select search filters
briefings
roundups & rapid reactions
factsheets & briefing notes
before the headlines
Fiona fox's blog

birth problems and fertility treatment

A study in PLOS ONE found children born after IVF treatment had a greater risk of birth complications. This before the headlines analysis accompanied a roundup

 

Title, Date of Publication & Journal

Perinatal outcomes by mode of assisted conception and sub-fertility in an Australian data linkage cohort

Jan 8 2014, PLoS One

 

Claim supported by evidence?

The paper does not support the claim that fertility treatment increases the risk of adverse birth outcomes.

This paper does not support the claim that there is a difference in risk between frozen embryo cycles and fresh embryo cycle based assisted conception

 

Summary

  • The study compares spontaneous conceptions with assisted ones: differences: differences observed could be caused by the treatment or the underlying condition that led couples to seek treatment
  • The conclusion of a difference between frozen and non-frozen embryo based methods is statistically flawed

 

Study conclusions, strengths & limitations

No causal claim: differences confounded by parental risk factors

Both article and press release rightly steer clear of inferring a causal effect of fertility treatment. This is because the paper’s principle analysis compares assisted conceptions to spontaneous conceptions. There could be differences between couples who seek assistance and those who do not, and those differences could be causing the differences in outcomes observed in this study.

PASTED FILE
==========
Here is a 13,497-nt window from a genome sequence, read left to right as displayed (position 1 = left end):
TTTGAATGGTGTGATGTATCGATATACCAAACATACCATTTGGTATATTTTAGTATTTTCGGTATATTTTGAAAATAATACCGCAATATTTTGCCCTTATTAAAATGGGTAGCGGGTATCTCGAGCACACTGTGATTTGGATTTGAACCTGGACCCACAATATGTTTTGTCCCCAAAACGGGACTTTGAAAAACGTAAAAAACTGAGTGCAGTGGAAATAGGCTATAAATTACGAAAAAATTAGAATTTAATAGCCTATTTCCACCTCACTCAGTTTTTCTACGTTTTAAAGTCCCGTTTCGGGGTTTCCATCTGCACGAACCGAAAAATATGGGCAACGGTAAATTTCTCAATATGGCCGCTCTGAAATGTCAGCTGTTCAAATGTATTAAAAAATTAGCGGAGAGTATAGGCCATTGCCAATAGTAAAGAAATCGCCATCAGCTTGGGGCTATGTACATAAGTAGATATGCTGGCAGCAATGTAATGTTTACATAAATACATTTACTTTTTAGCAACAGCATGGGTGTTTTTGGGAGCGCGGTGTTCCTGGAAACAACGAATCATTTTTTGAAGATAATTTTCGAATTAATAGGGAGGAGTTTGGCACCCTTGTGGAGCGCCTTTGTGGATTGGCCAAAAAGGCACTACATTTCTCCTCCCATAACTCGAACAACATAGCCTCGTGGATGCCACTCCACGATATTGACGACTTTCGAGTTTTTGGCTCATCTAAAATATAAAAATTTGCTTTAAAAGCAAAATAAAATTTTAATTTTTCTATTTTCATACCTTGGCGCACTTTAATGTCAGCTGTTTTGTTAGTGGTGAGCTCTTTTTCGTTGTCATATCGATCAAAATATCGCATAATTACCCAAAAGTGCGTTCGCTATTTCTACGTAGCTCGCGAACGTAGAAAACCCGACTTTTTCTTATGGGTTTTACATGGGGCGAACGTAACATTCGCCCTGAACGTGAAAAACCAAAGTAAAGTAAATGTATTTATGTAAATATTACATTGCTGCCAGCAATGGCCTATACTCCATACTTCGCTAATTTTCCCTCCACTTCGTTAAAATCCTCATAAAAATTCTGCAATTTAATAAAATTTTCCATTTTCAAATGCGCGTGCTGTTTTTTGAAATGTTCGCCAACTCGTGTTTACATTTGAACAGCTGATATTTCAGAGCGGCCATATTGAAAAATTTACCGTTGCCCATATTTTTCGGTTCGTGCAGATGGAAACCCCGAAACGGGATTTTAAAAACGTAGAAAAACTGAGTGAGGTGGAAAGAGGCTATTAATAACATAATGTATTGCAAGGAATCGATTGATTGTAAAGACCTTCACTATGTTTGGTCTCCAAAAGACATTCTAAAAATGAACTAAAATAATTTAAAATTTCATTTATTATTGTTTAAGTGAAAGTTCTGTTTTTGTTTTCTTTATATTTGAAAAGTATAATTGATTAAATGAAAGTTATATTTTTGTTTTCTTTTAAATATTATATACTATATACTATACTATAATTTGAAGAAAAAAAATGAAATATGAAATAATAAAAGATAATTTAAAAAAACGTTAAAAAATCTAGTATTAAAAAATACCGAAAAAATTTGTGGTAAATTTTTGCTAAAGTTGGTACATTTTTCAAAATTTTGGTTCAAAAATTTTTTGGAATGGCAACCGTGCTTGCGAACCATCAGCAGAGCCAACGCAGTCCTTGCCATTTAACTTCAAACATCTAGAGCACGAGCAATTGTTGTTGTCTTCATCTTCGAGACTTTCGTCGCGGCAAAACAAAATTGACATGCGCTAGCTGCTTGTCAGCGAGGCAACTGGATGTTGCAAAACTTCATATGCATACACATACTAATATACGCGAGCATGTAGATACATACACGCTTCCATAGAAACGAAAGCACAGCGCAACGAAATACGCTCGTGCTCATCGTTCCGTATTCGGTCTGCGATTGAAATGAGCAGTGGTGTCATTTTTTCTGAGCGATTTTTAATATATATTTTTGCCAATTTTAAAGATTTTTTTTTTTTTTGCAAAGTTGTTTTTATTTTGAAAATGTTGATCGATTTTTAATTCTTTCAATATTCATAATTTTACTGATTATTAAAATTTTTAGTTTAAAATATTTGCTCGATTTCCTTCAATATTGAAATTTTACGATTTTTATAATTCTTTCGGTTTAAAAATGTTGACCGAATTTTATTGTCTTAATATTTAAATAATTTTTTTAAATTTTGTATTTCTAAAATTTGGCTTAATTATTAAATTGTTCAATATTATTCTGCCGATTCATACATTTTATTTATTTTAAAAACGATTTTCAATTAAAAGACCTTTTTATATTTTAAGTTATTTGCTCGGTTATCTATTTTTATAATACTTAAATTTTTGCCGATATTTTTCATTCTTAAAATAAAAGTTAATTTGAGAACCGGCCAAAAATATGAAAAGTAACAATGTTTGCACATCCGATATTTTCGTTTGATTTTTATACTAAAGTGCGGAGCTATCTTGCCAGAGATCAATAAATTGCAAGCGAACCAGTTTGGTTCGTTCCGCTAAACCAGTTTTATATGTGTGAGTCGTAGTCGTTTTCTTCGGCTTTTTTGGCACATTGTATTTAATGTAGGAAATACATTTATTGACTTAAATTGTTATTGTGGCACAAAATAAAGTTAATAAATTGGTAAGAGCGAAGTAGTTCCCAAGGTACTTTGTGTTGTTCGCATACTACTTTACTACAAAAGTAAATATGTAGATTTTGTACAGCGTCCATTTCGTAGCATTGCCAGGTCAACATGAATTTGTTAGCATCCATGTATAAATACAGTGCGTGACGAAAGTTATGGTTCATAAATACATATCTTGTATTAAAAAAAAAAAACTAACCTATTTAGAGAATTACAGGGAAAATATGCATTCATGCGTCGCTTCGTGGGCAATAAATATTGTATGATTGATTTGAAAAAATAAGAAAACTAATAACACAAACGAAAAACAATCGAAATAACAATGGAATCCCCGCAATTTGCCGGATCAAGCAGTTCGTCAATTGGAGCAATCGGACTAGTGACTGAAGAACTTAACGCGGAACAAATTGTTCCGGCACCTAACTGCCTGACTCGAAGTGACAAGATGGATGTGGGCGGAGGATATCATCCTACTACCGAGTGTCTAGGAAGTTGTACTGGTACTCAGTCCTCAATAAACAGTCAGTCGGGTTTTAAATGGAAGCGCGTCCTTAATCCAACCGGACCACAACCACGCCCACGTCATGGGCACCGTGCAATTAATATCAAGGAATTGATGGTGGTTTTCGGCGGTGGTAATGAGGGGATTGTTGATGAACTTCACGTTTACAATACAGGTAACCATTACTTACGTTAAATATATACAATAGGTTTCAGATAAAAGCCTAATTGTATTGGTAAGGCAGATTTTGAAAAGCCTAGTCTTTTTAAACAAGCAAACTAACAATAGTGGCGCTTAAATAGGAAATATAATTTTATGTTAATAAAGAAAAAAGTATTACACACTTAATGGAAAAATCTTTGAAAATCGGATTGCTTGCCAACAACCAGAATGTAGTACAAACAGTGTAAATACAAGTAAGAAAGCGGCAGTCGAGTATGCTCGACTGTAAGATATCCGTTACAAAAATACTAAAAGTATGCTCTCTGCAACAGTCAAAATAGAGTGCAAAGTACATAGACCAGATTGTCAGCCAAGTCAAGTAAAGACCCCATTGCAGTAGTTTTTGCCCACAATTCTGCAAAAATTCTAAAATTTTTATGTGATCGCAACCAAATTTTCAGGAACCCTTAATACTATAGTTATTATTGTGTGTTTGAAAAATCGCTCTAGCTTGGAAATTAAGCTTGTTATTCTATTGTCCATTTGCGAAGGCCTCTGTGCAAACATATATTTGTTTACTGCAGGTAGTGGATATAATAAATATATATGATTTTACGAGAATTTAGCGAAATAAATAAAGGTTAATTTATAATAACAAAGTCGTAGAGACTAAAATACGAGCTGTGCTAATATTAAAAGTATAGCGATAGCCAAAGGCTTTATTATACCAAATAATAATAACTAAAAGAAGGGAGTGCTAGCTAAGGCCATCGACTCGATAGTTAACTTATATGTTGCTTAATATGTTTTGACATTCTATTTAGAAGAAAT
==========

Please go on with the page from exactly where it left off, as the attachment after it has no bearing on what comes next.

The press release states: “the risk of serious complications such as stillbirth, preterm birth, low birth weight and neonatal death is around twice as high for babies conceived by assisted reproductive therapies compared with naturally conceived babies.”  This is a fair assessment of the data.  But it does not indicate a difference in outcomes from different treatments; nor does it demonstrate that any treatment is the cause of the higher risk.

The authors also state in their conclusions that they cannot rule out the effect of parental risk factors (e.g. lifestyle or genetic): “The contribution of maternal risk factors (other than maternal age) to the observed treatment effects is unclear, as we did not adjust for infertility aetiology.”

 

No evidence of difference between frozen/non-frozen

The authors make a basic statistical mistake in claiming that there is a difference between two forms of assisted conception.

They observe a difference between spontaneous conception and frozen-embryo based ICSI or IVF.

They fail to show a statistically significant difference between spontaneous conception and fresh-embryo based ICSI or IVF (partly because they have many fewer of these births). They conclude that frozen & fresh are different.

There is no statistically significant difference between frozen & fresh embryos in the risk of adverse birth outcomes. Statistical tests are available to test that hypothesis. The authors did not perform these test but a scan of the table suggests that those tests would be non-significant.

To conclude that there is a difference between these groups is akin to saying “Arsenal are >10pts of Man Utd but <10 pts ahead of Tottenham. Therefore Tottenham are doing much better than Man Utd” (At time of writing, Arsenal: 45, Tottenham 37, Utd 34).

 

Any specific expertise relevant to studied paper (beyond statistical)?

None

 

Before The Headlines is a service provided to the SMC by volunteer statisticians: members of the Royal Statistical Society (RSS), Statisticians in the Pharmaceutical Industry(PSI) and experienced statisticians in academia and research.  A list of contributors, including affiliations, is available here

in this section

filter Headlines by year

search by tag